Brain Protein Linked to Alcohol-Seeking Behavior

Brain Protein Regulates Alcohol-Seeking Behavior and Sensitivity

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Researchers have linked a protein found in the brain to both alcohol-seeking behavior and the sensitivity to the effects of alcohol intoxication.

Researchers at the University of Washington report the first direct evidence in mice that protein kinase A (PKA) signaling regulates both alcohol-seeking behavior and sensitivity to some of the effects of alcohol intoxication, according to the National Institute on Alcohol Abuse and Alcoholism.

Altered Response

Given a choice between plain water and solutions containing alcohol, mice missing the RIIB subunit of PKA preferred the alcohol solution at its highest strengths. In addition, the gene knockout mice were less sensitive than those with normal PKA to alcohol’s sedative effects.

A protein involved in intracellular communication, PKA is present throughout the brain. PKA phosphorylates numerous intracellular proteins and regulates gene expression, thereby altering the electrical properties of the cell and, potentially, cell function and communication between neurons.

Mice missing RIIB, one of six genes that encode PKA, experience alterations in PKA activity, a condition the researchers believe alters their response to the pharmacologic properties of alcohol.

Regulating Alcohol Consumption

"Earlier research in both laboratory cultures and animals indicated that alcohol consumption influences PKA function," said Enoch Gordis, MD, Director of NIAAA, which provided primary support for the study. "What is new about this work is the reverse — that, at least in the animal model, PKA can regulate alcohol consumption and some aspects of alcohol response."

Todd Thiele, PhD, Department of Psychology and the Alcohol and Drug Abuse Institute, University of Washington, and his colleagues examined drinking behavior in 12 normal mice and 12 knockout mice with a mutation in the RIIb subunit of PKA.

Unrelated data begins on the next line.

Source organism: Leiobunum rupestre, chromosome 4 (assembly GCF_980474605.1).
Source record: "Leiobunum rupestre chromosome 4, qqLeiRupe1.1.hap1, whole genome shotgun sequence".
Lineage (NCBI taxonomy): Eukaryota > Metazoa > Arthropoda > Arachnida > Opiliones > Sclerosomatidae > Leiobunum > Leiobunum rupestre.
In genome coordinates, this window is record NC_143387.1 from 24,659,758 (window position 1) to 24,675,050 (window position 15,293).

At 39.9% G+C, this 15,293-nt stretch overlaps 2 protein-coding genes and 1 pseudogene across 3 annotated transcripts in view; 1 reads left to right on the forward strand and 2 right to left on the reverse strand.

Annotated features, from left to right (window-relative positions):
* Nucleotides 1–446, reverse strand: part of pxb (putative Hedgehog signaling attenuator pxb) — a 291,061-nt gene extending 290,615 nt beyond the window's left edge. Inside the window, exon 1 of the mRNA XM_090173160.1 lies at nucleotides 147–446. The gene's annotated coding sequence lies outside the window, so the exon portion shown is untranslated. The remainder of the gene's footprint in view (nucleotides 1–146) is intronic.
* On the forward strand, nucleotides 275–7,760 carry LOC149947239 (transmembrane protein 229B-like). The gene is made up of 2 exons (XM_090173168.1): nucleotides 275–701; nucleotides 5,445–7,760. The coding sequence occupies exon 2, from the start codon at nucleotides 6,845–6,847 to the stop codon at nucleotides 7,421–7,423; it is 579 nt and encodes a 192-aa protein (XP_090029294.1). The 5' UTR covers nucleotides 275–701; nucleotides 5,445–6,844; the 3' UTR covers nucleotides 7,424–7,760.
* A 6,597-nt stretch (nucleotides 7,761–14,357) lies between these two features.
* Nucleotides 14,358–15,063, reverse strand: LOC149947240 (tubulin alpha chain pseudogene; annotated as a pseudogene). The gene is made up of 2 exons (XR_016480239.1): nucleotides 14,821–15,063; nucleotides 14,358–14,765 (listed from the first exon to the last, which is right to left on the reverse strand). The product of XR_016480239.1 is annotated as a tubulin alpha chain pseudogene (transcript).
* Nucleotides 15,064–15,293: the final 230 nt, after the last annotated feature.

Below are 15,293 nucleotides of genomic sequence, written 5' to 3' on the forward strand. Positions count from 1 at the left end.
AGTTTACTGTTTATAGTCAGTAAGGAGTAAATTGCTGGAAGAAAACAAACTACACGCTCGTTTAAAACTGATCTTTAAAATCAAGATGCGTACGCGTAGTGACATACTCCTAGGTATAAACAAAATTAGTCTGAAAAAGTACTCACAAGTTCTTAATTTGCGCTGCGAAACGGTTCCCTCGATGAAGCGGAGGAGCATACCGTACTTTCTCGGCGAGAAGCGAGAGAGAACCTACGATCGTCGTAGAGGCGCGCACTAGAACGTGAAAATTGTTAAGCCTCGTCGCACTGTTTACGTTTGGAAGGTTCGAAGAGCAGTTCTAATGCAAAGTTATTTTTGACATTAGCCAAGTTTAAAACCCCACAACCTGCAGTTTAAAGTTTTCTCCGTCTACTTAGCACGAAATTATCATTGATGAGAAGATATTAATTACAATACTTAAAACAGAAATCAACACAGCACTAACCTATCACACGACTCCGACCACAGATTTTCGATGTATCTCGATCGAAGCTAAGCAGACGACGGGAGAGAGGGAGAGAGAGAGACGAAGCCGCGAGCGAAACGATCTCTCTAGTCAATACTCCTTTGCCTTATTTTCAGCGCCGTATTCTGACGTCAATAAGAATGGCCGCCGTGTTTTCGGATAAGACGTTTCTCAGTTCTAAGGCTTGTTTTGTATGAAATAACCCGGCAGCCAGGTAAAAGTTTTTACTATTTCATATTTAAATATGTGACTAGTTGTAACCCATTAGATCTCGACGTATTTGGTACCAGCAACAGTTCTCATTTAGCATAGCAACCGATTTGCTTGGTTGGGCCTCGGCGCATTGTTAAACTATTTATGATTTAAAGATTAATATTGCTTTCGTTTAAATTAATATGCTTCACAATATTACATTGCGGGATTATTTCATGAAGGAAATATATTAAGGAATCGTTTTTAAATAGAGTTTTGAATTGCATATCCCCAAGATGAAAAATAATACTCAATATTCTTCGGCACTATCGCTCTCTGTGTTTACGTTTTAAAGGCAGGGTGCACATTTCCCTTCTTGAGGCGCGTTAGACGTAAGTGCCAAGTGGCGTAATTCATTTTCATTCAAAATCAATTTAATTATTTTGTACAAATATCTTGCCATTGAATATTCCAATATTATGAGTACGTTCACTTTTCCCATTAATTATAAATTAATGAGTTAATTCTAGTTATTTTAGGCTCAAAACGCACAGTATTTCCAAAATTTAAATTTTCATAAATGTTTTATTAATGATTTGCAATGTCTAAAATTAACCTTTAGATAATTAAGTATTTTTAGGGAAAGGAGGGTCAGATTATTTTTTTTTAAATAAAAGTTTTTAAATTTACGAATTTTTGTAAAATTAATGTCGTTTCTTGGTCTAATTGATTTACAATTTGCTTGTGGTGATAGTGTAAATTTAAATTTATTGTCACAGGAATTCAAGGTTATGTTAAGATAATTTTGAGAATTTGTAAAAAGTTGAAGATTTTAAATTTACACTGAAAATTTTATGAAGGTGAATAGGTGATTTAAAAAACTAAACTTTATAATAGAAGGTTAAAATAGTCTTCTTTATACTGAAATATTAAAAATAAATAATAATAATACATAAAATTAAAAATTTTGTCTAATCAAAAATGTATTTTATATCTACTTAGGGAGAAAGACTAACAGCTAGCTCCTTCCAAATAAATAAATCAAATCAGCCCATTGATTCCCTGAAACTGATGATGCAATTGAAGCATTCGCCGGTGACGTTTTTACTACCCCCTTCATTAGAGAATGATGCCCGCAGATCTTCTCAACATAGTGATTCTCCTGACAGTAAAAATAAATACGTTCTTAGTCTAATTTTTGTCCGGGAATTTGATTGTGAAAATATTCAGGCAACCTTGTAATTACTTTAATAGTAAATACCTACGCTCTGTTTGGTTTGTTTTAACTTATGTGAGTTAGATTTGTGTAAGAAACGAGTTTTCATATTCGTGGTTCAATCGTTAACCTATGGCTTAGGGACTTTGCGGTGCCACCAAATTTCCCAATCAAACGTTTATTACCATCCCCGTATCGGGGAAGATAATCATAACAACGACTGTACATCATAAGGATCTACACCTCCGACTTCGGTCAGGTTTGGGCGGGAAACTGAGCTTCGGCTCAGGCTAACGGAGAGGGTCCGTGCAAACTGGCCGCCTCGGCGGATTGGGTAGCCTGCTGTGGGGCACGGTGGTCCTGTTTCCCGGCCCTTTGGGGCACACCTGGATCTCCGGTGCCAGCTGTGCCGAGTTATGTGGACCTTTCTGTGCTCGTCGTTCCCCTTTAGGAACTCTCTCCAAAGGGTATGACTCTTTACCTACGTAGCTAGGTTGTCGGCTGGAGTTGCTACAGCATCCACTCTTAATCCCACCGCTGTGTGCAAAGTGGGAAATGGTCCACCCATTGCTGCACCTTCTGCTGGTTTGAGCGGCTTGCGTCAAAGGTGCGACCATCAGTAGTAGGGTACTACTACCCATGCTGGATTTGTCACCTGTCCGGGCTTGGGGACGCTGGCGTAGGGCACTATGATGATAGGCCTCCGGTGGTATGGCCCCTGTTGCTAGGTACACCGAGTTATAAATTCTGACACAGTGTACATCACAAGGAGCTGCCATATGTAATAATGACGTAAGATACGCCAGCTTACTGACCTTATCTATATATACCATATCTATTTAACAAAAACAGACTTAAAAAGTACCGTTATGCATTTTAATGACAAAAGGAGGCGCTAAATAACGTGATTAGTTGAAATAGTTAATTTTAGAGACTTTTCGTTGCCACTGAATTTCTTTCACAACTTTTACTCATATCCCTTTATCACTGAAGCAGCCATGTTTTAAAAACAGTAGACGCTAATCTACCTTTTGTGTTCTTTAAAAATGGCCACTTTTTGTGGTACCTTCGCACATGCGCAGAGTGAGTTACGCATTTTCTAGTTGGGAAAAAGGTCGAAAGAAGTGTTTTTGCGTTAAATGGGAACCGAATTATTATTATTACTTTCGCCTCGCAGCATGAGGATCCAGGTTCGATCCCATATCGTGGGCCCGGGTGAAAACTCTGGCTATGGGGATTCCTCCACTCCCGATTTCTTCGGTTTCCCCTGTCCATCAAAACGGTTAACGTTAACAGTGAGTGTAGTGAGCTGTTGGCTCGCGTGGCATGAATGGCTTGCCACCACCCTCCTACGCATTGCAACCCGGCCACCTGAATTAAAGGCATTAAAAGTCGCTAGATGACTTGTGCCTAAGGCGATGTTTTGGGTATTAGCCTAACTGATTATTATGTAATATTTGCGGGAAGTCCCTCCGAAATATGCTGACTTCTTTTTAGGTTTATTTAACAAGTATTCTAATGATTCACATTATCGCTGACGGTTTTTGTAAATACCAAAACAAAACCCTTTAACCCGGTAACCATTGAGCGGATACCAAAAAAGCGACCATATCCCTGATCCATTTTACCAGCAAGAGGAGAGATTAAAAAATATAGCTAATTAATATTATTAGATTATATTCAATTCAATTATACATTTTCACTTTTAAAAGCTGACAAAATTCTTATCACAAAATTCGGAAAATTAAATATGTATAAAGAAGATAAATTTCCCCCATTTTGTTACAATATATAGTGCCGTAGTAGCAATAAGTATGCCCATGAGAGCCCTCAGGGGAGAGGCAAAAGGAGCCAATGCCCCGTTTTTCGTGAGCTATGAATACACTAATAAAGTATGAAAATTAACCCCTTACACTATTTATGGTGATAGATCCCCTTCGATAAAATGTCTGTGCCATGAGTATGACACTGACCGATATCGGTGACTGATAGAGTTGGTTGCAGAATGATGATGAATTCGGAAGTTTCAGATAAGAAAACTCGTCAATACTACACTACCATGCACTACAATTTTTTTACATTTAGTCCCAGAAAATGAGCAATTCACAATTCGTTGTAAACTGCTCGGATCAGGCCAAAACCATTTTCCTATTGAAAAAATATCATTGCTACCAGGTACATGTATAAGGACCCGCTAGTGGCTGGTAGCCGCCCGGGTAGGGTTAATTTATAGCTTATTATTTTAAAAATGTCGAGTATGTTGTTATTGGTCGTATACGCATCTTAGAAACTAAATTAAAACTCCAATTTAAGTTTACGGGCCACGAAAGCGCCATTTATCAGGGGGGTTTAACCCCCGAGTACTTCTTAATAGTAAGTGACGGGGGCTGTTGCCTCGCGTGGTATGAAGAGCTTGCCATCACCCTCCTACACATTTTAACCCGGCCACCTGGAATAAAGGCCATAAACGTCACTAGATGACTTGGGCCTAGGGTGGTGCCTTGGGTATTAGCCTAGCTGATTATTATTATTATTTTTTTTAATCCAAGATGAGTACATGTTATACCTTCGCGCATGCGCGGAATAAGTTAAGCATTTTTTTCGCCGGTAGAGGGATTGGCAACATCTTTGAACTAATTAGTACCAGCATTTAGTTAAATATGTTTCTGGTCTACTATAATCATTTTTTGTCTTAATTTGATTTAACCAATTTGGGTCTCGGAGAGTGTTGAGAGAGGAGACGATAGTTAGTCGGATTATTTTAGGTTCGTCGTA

Whereas no differences were found between the two groups in taste preference for sweet or bitter solutions, mice with the PKA mutation drank nearly twice as much 20-percent alcohol solution as normal mice.

Sedative Effects

The researchers also measured the time needed for intoxicated mice to regain the righting reflex. They injected both groups of mice with alcohol and then placed them on their backs in plastic U-shaped troughs. Knockout mice recovered much faster from the sedative effects of alcohol, regaining their footing after 65 minutes compared with 90 minutes for the normal mice.

"It is likely that the mice with the RIIB mutation drink more ethanol because PKA activity is disrupted in brain regions involved in mediating ethanol reward," said Dr. Thiele. "It is now important to determine in which brain regions the RIIB subunit produces these effects."

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  1. Thiele TE, Willis B, Stadler J, Reynolds JG, Bernstein IL, McKnight GS. High Ethanol Consumption and Low Sensitivity to Ethanol-Induced Sedation in Protein Kinase A-Mutant Mice. J Neurosci. 2000;20(10):RC75. doi:10.1523/JNEUROSCI.20-10-j0003.2000

  2. National Institute on Alcohol Abuse and Alcoholism (NIAAA). Researchers Link PKA to Voluntary Alcohol Consumption and Alcohol Effects. 2000.

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